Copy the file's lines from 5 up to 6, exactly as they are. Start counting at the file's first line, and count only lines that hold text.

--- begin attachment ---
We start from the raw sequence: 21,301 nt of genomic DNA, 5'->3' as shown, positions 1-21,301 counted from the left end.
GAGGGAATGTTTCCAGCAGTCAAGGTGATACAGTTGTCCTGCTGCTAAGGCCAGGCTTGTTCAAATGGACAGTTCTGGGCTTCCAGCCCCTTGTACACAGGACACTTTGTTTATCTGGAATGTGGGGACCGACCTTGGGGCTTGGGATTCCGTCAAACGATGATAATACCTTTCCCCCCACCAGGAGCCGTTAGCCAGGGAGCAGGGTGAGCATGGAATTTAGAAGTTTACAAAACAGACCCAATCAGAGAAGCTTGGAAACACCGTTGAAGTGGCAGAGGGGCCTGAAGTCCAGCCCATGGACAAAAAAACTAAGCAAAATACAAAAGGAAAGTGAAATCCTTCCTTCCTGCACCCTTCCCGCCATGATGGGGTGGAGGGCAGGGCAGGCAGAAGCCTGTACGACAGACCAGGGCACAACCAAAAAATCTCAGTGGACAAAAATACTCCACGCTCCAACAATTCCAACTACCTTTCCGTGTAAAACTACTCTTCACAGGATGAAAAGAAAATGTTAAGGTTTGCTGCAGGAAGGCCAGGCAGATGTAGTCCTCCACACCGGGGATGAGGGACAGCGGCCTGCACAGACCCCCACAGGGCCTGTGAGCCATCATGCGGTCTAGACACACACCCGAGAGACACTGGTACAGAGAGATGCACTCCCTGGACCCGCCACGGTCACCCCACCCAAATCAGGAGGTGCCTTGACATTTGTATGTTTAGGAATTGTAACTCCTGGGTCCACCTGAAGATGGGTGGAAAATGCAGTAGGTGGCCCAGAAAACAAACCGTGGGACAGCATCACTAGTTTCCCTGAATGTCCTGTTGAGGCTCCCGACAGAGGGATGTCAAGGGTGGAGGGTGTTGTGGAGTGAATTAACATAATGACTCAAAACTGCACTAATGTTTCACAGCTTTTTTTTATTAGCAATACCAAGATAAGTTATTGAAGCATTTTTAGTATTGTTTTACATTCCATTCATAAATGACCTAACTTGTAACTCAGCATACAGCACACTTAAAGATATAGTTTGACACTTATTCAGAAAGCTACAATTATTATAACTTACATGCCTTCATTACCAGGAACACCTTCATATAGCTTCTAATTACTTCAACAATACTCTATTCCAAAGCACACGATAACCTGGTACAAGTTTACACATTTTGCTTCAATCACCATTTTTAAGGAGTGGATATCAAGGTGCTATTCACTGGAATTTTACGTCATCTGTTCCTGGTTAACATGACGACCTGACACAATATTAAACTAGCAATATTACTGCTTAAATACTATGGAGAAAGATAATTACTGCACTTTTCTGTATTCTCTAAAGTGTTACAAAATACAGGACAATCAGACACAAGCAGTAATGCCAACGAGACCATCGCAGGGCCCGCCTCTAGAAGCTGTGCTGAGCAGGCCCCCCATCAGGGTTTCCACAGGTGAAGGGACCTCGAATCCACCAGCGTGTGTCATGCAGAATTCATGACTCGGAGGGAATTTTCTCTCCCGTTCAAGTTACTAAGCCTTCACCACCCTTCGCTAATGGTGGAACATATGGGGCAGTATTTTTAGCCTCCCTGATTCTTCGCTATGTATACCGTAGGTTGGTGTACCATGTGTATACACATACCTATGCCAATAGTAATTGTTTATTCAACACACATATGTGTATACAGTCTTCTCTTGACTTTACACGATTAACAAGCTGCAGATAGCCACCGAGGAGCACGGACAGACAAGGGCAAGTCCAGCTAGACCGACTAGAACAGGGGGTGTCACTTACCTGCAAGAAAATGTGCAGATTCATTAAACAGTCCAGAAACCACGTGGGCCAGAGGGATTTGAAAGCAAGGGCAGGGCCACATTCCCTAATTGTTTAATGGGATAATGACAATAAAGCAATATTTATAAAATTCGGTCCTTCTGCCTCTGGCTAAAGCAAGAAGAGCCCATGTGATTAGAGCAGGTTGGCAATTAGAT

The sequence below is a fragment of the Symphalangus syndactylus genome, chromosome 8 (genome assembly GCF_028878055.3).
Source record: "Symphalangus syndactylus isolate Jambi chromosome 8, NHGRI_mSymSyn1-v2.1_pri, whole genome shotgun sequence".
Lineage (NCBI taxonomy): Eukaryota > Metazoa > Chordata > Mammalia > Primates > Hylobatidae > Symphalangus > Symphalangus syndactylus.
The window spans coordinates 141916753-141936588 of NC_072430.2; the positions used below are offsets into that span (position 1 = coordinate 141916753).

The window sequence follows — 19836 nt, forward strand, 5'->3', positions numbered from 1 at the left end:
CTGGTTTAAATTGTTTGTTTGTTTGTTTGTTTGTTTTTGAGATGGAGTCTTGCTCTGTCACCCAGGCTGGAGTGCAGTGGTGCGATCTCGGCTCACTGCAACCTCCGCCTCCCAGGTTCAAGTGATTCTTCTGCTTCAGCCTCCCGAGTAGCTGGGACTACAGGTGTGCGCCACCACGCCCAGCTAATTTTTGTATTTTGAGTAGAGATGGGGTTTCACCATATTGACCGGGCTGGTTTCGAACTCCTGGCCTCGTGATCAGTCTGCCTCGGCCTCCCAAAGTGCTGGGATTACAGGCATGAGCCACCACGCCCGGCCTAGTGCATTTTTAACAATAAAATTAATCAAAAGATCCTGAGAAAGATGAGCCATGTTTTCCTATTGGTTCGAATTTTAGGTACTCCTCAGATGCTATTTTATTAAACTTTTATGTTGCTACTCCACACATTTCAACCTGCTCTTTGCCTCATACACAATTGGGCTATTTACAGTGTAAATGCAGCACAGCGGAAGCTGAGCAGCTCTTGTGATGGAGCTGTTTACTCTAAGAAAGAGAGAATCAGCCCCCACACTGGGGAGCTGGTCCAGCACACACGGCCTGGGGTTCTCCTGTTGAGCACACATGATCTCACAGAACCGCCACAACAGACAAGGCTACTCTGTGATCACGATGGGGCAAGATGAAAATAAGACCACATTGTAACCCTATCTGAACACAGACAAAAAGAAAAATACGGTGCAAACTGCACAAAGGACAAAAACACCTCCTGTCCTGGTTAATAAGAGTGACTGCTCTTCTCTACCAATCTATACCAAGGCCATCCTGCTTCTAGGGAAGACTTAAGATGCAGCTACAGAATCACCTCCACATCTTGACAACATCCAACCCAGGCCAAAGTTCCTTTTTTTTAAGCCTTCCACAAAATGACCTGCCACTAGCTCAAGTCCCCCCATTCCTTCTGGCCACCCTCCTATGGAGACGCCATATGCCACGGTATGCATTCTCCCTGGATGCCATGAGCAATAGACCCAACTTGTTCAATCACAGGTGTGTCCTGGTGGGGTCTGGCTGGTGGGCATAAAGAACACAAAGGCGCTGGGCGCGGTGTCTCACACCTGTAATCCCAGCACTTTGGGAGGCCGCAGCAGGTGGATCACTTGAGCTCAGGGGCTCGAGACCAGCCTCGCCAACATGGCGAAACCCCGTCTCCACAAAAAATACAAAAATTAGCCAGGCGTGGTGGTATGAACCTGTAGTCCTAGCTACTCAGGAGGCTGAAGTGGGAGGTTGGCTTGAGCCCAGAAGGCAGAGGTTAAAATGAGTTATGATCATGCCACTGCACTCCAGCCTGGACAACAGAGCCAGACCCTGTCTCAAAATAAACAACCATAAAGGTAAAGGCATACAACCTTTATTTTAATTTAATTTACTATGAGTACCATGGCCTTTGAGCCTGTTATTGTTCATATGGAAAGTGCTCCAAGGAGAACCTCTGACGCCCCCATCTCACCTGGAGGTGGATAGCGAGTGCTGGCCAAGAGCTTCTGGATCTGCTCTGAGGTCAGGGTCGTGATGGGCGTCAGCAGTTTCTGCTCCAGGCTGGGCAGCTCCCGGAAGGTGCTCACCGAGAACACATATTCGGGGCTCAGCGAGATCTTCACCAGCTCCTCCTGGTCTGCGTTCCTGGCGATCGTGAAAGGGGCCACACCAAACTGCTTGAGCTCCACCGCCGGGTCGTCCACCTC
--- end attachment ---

Lineage (NCBI taxonomy): Eukaryota > Metazoa > Chordata > Mammalia > Primates > Hylobatidae > Symphalangus > Symphalangus syndactylus.
The window spans coordinates 141916753-141936588 of NC_072430.2; the positions used below are offsets into that span (position 1 = coordinate 141916753).